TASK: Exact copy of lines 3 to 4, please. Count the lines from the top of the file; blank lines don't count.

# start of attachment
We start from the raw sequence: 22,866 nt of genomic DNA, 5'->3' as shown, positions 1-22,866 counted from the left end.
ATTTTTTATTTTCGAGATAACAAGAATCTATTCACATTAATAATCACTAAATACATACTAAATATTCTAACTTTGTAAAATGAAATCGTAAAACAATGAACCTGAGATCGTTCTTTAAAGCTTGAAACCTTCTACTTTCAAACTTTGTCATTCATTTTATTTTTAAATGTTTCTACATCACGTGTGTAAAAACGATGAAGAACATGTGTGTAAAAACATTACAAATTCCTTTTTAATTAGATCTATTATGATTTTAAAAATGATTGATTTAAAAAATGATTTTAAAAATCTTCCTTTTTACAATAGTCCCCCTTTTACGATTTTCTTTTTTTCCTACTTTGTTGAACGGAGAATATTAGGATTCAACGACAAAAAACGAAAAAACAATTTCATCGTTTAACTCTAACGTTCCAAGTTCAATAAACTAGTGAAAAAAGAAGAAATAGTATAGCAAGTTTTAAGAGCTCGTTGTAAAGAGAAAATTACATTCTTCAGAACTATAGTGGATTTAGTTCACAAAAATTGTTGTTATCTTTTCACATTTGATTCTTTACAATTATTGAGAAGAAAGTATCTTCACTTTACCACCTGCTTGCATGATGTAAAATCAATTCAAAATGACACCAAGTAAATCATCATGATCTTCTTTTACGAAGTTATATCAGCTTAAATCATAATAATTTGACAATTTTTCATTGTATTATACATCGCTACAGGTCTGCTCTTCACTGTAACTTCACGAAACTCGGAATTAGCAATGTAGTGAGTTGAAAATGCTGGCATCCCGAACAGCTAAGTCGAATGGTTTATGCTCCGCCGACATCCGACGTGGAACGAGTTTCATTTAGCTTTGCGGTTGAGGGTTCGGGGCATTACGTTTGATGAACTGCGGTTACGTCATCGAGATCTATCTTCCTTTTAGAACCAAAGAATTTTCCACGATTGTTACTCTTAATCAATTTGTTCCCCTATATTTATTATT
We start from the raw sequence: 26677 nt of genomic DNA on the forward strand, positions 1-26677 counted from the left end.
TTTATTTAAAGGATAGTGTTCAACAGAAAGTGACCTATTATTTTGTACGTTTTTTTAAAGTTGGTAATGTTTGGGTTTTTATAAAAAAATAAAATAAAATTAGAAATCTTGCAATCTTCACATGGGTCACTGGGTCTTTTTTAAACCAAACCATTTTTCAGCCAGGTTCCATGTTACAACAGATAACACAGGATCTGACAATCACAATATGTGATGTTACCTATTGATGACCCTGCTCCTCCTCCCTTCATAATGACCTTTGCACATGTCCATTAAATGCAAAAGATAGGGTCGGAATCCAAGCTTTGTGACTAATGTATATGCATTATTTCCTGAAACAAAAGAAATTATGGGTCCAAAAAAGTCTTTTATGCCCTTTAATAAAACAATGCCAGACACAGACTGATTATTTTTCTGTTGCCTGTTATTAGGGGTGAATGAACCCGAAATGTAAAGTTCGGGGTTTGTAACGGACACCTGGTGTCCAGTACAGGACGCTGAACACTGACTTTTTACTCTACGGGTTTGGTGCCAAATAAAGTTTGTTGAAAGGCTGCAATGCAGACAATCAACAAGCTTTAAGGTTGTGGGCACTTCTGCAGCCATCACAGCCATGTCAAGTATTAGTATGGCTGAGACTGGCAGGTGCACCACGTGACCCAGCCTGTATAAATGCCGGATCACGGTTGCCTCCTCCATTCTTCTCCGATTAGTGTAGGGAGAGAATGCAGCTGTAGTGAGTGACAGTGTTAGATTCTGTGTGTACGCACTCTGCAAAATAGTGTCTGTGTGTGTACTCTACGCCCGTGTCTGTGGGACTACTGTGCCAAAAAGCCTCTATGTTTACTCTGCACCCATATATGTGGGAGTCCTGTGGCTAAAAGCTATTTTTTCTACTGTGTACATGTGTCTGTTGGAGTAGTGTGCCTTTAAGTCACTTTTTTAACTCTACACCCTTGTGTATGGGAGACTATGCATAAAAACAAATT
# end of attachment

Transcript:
We start from the raw sequence: 26677 nt of genomic DNA on the forward strand, positions 1-26677 counted from the left end.
TTTATTTAAAGGATAGTGTTCAACAGAAAGTGACCTATTATTTTGTACGTTTTTTTAAAGTTGGTAATGTTTGGGTTTTTATAAAAAAATAAAATAAAATTAGAAATCTTGCAATCTTCACATGGGTCACTGGGTCTTTTTTAAACCAAACCATTTTTCAGCCAGGTTCCATGTTACAACAGATAACACAGGATCTGACAATCACAATATGTGATGTTACCTATTGATGACCCTGCTCCTCCTCCCTTCATAATGACCTTTGCACATGTCCATTAAATGCAAAAGATAGGGTCGGAATCCAAGCTTTGTGACTAATGTATATGCATTATTTCCTGAAACAAAAGAAATTATGGGTCCAAAAAAGTCTTTTATGCCCTTTAATAAAACAATGCCAGACACAGACTGATTATTTTTCTGTTGCCTGTTATTAGGGGTGAATGAACCCGAAATGTAAAGTTCGGGGTTTGTAACGGACACCTGGTGTCCAGTACAGGACGCTGAACACTGACTTTTTACTCTACGGGTTTGGTGCCAAATAAAGTTTGTTGAAAGGCTGCAATGCAGACAATCAACAAGCTTTAAGGTTGTGGGCACTTCTGCAGCCATCACAGCCATGTCAAGTATTAGTATGGCTGAGACTGGCAGGTGCACCACGTGACCCAGCCTGTATAAATGCCGGATCACGGTTGCCTCCTCCATTCTTCTCCGATTAGTGTAGGGAGAGAATGCAGCTGTAGTGAGTGACAGTGTTAGATTCTGTGTGTACGCACTCTGCAAAATAGTGTCTGTGTGTGTACTCTACGCCCGTGTCTGTGGGACTACTGTGCCAAAAAGCCTCTATGTTTACTCTGCACCCATATATGTGGGAGTCCTGTGGCTAAAAGCTATTTTTTCTACTGTGTACATGTGTCTGTTGGAGTAGTGTGCCTTTAAGTCACTTTTTTAACTCTACACCCTTGTGTATGGGAGACTATGCATAAAAACAAATT